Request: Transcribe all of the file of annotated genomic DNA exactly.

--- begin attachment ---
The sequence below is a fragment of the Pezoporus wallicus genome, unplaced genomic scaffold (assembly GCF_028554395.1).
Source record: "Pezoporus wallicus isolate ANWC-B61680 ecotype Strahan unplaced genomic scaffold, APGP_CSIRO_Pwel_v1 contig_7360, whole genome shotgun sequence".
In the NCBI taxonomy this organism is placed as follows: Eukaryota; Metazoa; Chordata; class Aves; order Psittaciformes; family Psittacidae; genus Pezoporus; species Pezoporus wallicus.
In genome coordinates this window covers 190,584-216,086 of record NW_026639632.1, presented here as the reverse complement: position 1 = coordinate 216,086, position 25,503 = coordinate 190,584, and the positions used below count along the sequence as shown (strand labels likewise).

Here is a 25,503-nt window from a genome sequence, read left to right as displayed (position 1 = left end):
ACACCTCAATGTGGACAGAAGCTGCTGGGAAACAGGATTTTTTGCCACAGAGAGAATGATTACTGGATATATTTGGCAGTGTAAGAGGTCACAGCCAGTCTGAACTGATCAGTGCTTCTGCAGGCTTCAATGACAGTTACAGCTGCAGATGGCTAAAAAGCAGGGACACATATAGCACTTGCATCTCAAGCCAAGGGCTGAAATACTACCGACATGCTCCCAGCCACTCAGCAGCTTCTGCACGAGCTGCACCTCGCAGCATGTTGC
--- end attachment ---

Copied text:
The sequence below is a fragment of the Pezoporus wallicus genome, unplaced genomic scaffold (assembly GCF_028554395.1).
Source record: "Pezoporus wallicus isolate ANWC-B61680 ecotype Strahan unplaced genomic scaffold, APGP_CSIRO_Pwel_v1 contig_7360, whole genome shotgun sequence".
In the NCBI taxonomy this organism is placed as follows: Eukaryota; Metazoa; Chordata; class Aves; order Psittaciformes; family Psittacidae; genus Pezoporus; species Pezoporus wallicus.
In genome coordinates this window covers 190,584-216,086 of record NW_026639632.1, presented here as the reverse complement: position 1 = coordinate 216,086, position 25,503 = coordinate 190,584, and the positions used below count along the sequence as shown (strand labels likewise).

Here is a 25,503-nt window from a genome sequence, read left to right as displayed (position 1 = left end):
ACACCTCAATGTGGACAGAAGCTGCTGGGAAACAGGATTTTTTGCCACAGAGAGAATGATTACTGGATATATTTGGCAGTGTAAGAGGTCACAGCCAGTCTGAACTGATCAGTGCTTCTGCAGGCTTCAATGACAGTTACAGCTGCAGATGGCTAAAAAGCAGGGACACATATAGCACTTGCATCTCAAGCCAAGGGCTGAAATACTACCGACATGCTCCCAGCCACTCAGCAGCTTCTGCACGAGCTGCACCTCGCAGCATGTTGC